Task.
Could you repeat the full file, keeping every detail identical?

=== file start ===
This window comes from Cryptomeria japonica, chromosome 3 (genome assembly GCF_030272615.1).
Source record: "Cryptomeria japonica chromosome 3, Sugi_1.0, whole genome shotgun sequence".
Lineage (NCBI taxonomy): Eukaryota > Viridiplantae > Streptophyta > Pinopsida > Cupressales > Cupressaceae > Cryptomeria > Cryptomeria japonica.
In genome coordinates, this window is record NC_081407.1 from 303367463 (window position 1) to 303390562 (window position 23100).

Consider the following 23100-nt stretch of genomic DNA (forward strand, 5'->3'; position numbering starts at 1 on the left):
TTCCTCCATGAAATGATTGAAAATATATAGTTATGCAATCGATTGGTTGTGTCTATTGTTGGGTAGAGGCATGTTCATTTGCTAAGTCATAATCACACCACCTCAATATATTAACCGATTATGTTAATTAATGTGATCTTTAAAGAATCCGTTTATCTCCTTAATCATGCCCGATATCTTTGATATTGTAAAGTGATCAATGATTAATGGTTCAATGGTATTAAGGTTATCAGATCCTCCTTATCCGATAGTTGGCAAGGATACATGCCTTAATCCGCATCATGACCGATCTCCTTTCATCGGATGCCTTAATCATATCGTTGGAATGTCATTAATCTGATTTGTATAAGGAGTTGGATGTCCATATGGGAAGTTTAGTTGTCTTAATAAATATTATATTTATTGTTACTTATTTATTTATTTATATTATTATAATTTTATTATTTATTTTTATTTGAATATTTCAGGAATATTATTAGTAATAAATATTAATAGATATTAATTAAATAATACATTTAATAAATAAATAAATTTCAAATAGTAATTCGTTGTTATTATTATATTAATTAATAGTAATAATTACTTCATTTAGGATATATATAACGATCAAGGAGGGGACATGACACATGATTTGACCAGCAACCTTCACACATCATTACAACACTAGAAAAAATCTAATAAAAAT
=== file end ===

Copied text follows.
This window comes from Cryptomeria japonica, chromosome 3 (genome assembly GCF_030272615.1).
Source record: "Cryptomeria japonica chromosome 3, Sugi_1.0, whole genome shotgun sequence".
Lineage (NCBI taxonomy): Eukaryota > Viridiplantae > Streptophyta > Pinopsida > Cupressales > Cupressaceae > Cryptomeria > Cryptomeria japonica.
In genome coordinates, this window is record NC_081407.1 from 303367463 (window position 1) to 303390562 (window position 23100).

Consider the following 23100-nt stretch of genomic DNA (forward strand, 5'->3'; position numbering starts at 1 on the left):
TTCCTCCATGAAATGATTGAAAATATATAGTTATGCAATCGATTGGTTGTGTCTATTGTTGGGTAGAGGCATGTTCATTTGCTAAGTCATAATCACACCACCTCAATATATTAACCGATTATGTTAATTAATGTGATCTTTAAAGAATCCGTTTATCTCCTTAATCATGCCCGATATCTTTGATATTGTAAAGTGATCAATGATTAATGGTTCAATGGTATTAAGGTTATCAGATCCTCCTTATCCGATAGTTGGCAAGGATACATGCCTTAATCCGCATCATGACCGATCTCCTTTCATCGGATGCCTTAATCATATCGTTGGAATGTCATTAATCTGATTTGTATAAGGAGTTGGATGTCCATATGGGAAGTTTAGTTGTCTTAATAAATATTATATTTATTGTTACTTATTTATTTATTTATATTATTATAATTTTATTATTTATTTTTATTTGAATATTTCAGGAATATTATTAGTAATAAATATTAATAGATATTAATTAAATAATACATTTAATAAATAAATAAATTTCAAATAGTAATTCGTTGTTATTATTATATTAATTAATAGTAATAATTACTTCATTTAGGATATATATAACGATCAAGGAGGGGACATGACACATGATTTGACCAGCAACCTTCACACATCATTACAACACTAGAAAAAATCTAATAAAAAT